Frontiers in Eco-Entrepreneurship Research: Volume 20

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Table of contents

(13 chapters)

Is eco-entrepreneurship (the provision of new products, processes, services with environmental benefits) different from standard entrepreneurship, where the emphasis is on the provision of private goods, processes, and services? In some sense, it must be because of the nature of the public goods outcome. There will be measurement and enforcement problems in eco-entrepreneurship that exceed those found for more standard new ventures. It is for these reasons government is normally associated with the provision of public goods. At the same time, however, society is increasingly turning to private individuals to respond to growing demands for environmental improvement. Private entrepreneurs are seen as reacting more quickly, more completely, and more precisely to environmental concerns. New technology, on which many environmental benefits are linked, typically requires private entrepreneurs to engage in discovery, development, and delivery. Business plans are prepared and presented to venture capitalists and other investors seeking to capture the private returns from these new ventures that also provide critical public goods. Yet, eco-entrepreneurship is not well understood regarding its motives, returns, products, services, organization, and property rights.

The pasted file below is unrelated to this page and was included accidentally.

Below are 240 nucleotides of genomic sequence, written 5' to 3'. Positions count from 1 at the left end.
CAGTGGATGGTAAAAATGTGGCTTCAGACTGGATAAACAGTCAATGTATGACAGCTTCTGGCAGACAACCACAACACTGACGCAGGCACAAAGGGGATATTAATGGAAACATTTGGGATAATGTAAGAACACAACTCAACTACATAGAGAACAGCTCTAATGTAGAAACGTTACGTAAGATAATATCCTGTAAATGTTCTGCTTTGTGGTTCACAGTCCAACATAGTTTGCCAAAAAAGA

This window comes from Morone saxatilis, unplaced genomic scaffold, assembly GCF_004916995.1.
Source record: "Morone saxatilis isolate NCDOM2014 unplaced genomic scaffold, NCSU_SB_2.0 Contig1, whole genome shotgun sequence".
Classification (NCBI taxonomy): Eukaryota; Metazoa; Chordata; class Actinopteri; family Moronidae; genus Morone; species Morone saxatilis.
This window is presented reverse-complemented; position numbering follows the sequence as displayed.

Klaus Reichardt grew up in Germany and moved to the United States in 1978 to study. He attended Pepperdine University in California, where he received his Bachelor's and Master's degrees in Business and Management. After completing his academic career, Reichardt was interested in working for himself, and therefore, he imported a line of fashion jewelry from Germany to sell in the United States. This was an attractive venture, because the product was of high quality and the U.S. dollar was low, and therefore, it could be purchased inexpensively. He set up a network of about 25 representatives across the country to help him sell the product to department stores as well as small boutiques. Reichardt sold the jewelry for five years. However, in the late 1980s, the value of the dollar fell and the product he was purchasing became very expensive. The dollar dropped so fast that Reichardt could not adjust his pricing for the market and eventually lost his business. At this point in his life, Reichardt had a family to support and therefore needed to find another form of income quickly.